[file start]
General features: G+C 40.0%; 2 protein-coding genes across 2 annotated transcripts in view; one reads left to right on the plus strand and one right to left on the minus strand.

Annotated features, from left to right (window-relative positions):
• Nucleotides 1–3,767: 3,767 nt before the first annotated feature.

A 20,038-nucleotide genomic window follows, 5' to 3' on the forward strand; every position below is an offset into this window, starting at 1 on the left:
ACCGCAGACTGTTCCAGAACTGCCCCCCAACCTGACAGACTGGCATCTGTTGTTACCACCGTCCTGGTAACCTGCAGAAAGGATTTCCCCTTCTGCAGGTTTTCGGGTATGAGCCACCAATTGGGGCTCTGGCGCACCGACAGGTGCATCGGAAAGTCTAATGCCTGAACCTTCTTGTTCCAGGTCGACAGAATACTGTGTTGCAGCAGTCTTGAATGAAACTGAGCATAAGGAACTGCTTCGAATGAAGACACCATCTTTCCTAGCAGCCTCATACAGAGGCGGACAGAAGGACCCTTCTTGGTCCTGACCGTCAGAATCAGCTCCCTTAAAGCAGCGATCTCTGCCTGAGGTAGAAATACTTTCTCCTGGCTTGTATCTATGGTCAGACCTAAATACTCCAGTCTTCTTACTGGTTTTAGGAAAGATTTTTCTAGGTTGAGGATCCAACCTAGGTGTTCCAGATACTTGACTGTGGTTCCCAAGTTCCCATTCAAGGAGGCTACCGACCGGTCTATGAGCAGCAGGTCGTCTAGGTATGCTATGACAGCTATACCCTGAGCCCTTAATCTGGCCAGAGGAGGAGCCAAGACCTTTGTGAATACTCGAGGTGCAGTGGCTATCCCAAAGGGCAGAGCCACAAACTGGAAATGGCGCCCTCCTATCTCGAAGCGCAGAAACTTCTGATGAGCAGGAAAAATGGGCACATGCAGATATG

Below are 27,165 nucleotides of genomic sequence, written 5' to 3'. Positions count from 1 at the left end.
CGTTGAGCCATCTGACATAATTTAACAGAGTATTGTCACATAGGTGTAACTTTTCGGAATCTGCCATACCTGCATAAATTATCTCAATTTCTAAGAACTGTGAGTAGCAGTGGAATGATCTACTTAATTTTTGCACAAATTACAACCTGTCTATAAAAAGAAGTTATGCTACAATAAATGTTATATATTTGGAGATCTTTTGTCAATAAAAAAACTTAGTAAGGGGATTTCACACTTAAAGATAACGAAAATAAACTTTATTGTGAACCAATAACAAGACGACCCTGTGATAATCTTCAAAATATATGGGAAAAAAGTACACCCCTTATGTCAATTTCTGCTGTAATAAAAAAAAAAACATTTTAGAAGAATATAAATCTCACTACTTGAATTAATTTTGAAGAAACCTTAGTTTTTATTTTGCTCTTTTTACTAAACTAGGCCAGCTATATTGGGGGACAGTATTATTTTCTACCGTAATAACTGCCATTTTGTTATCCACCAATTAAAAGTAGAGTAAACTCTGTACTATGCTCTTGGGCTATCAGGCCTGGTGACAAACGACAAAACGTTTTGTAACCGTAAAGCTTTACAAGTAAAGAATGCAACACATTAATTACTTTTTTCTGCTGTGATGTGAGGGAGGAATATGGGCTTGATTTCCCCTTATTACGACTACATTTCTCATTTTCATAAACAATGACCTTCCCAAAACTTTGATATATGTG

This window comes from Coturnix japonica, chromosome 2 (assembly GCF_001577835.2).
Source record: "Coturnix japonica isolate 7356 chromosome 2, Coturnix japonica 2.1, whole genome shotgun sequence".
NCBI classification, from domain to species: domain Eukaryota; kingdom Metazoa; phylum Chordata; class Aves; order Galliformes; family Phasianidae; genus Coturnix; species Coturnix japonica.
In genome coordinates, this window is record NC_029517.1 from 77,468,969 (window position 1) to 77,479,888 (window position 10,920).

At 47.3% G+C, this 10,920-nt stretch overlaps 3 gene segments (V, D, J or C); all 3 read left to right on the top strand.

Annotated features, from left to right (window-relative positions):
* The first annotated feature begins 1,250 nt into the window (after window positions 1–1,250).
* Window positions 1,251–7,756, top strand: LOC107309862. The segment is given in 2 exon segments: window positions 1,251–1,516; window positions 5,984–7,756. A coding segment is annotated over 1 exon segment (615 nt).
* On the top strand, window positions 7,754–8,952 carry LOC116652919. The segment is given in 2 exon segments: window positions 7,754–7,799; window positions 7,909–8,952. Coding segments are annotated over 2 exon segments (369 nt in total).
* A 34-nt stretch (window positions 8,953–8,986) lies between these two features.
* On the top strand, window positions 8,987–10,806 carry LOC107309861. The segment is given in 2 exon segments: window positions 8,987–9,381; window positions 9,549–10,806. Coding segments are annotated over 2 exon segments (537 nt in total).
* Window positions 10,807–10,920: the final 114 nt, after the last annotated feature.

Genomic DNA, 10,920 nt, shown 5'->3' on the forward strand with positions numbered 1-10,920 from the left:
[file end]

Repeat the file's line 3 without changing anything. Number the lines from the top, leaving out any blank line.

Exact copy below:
• Nucleotides 1–3,767: 3,767 nt before the first annotated feature.